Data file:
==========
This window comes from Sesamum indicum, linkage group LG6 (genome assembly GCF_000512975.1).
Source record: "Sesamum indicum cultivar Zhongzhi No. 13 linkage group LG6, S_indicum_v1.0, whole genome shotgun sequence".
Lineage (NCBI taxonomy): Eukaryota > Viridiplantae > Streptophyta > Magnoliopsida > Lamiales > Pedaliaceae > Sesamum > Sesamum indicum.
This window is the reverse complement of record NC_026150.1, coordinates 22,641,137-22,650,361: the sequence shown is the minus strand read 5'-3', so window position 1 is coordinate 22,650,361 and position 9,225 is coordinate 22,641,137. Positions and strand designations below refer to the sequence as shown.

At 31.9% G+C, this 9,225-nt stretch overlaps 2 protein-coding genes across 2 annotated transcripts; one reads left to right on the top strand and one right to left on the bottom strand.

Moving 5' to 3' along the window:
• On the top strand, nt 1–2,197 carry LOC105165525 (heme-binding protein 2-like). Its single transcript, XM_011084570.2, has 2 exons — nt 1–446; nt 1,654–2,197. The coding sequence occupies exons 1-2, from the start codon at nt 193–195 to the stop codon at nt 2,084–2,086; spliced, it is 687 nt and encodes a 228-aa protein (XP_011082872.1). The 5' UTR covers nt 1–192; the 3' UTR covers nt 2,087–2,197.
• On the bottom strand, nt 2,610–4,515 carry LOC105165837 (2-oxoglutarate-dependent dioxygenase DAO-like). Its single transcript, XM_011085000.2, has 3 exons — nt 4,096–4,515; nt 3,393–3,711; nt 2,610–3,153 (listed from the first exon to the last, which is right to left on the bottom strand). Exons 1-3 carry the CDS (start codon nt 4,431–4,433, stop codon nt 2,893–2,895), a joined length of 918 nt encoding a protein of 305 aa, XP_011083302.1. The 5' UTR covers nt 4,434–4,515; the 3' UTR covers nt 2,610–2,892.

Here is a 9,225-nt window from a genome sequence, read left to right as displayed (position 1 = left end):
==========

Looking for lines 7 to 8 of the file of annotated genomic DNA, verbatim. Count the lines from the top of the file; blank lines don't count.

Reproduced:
• On the top strand, nt 1–2,197 carry LOC105165525 (heme-binding protein 2-like). Its single transcript, XM_011084570.2, has 2 exons — nt 1–446; nt 1,654–2,197. The coding sequence occupies exons 1-2, from the start codon at nt 193–195 to the stop codon at nt 2,084–2,086; spliced, it is 687 nt and encodes a 228-aa protein (XP_011082872.1). The 5' UTR covers nt 1–192; the 3' UTR covers nt 2,087–2,197.
• On the bottom strand, nt 2,610–4,515 carry LOC105165837 (2-oxoglutarate-dependent dioxygenase DAO-like). Its single transcript, XM_011085000.2, has 3 exons — nt 4,096–4,515; nt 3,393–3,711; nt 2,610–3,153 (listed from the first exon to the last, which is right to left on the bottom strand). Exons 1-3 carry the CDS (start codon nt 4,431–4,433, stop codon nt 2,893–2,895), a joined length of 918 nt encoding a protein of 305 aa, XP_011083302.1. The 5' UTR covers nt 4,434–4,515; the 3' UTR covers nt 2,610–2,892.